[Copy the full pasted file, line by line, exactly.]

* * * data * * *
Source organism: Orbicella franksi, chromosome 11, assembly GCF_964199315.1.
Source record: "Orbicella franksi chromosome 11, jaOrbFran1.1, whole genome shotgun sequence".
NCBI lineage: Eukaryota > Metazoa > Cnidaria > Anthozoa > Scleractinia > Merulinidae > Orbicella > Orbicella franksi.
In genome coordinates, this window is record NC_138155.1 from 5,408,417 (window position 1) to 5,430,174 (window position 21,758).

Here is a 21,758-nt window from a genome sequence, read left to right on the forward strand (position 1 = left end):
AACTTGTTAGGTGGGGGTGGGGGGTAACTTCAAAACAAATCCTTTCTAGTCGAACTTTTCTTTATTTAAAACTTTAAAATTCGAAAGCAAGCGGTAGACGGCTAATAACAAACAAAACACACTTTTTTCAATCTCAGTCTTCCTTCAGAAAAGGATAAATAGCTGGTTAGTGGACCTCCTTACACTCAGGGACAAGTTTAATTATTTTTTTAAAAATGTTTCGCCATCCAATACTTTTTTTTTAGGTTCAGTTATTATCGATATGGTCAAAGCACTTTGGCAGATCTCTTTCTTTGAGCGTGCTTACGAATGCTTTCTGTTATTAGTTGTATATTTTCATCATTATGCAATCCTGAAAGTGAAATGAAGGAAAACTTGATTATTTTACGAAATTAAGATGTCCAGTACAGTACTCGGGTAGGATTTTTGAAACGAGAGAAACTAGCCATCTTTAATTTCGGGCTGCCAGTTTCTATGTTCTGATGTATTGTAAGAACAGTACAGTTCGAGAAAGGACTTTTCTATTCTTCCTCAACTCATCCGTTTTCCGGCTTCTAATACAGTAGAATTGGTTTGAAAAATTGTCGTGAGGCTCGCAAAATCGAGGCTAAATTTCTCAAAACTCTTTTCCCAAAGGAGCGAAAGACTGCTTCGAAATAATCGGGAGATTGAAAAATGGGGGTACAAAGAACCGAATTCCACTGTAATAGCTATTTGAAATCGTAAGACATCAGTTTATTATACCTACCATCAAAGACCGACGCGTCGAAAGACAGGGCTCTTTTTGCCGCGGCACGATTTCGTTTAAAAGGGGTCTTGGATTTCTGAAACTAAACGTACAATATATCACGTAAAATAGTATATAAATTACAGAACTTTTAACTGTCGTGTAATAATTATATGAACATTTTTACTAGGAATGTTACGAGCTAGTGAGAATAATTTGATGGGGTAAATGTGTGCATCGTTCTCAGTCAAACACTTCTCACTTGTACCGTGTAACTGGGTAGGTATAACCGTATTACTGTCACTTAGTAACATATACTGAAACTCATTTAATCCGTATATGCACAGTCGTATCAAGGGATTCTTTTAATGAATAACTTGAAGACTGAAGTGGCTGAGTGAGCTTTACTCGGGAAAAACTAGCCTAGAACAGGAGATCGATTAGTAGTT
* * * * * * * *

Source organism: Orbicella franksi, chromosome 11, assembly GCF_964199315.1.
Source record: "Orbicella franksi chromosome 11, jaOrbFran1.1, whole genome shotgun sequence".
NCBI lineage: Eukaryota > Metazoa > Cnidaria > Anthozoa > Scleractinia > Merulinidae > Orbicella > Orbicella franksi.
In genome coordinates, this window is record NC_138155.1 from 5,408,417 (window position 1) to 5,430,174 (window position 21,758).

Here is a 21,758-nt window from a genome sequence, read left to right on the forward strand (position 1 = left end):
AACTTGTTAGGTGGGGGTGGGGGGTAACTTCAAAACAAATCCTTTCTAGTCGAACTTTTCTTTATTTAAAACTTTAAAATTCGAAAGCAAGCGGTAGACGGCTAATAACAAACAAAACACACTTTTTTCAATCTCAGTCTTCCTTCAGAAAAGGATAAATAGCTGGTTAGTGGACCTCCTTACACTCAGGGACAAGTTTAATTATTTTTTTAAAAATGTTTCGCCATCCAATACTTTTTTTTTAGGTTCAGTTATTATCGATATGGTCAAAGCACTTTGGCAGATCTCTTTCTTTGAGCGTGCTTACGAATGCTTTCTGTTATTAGTTGTATATTTTCATCATTATGCAATCCTGAAAGTGAAATGAAGGAAAACTTGATTATTTTACGAAATTAAGATGTCCAGTACAGTACTCGGGTAGGATTTTTGAAACGAGAGAAACTAGCCATCTTTAATTTCGGGCTGCCAGTTTCTATGTTCTGATGTATTGTAAGAACAGTACAGTTCGAGAAAGGACTTTTCTATTCTTCCTCAACTCATCCGTTTTCCGGCTTCTAATACAGTAGAATTGGTTTGAAAAATTGTCGTGAGGCTCGCAAAATCGAGGCTAAATTTCTCAAAACTCTTTTCCCAAAGGAGCGAAAGACTGCTTCGAAATAATCGGGAGATTGAAAAATGGGGGTACAAAGAACCGAATTCCACTGTAATAGCTATTTGAAATCGTAAGACATCAGTTTATTATACCTACCATCAAAGACCGACGCGTCGAAAGACAGGGCTCTTTTTGCCGCGGCACGATTTCGTTTAAAAGGGGTCTTGGATTTCTGAAACTAAACGTACAATATATCACGTAAAATAGTATATAAATTACAGAACTTTTAACTGTCGTGTAATAATTATATGAACATTTTTACTAGGAATGTTACGAGCTAGTGAGAATAATTTGATGGGGTAAATGTGTGCATCGTTCTCAGTCAAACACTTCTCACTTGTACCGTGTAACTGGGTAGGTATAACCGTATTACTGTCACTTAGTAACATATACTGAAACTCATTTAATCCGTATATGCACAGTCGTATCAAGGGATTCTTTTAATGAATAACTTGAAGACTGAAGTGGCTGAGTGAGCTTTACTCGGGAAAAACTAGCCTAGAACAGGAGATCGATTAGTAGTT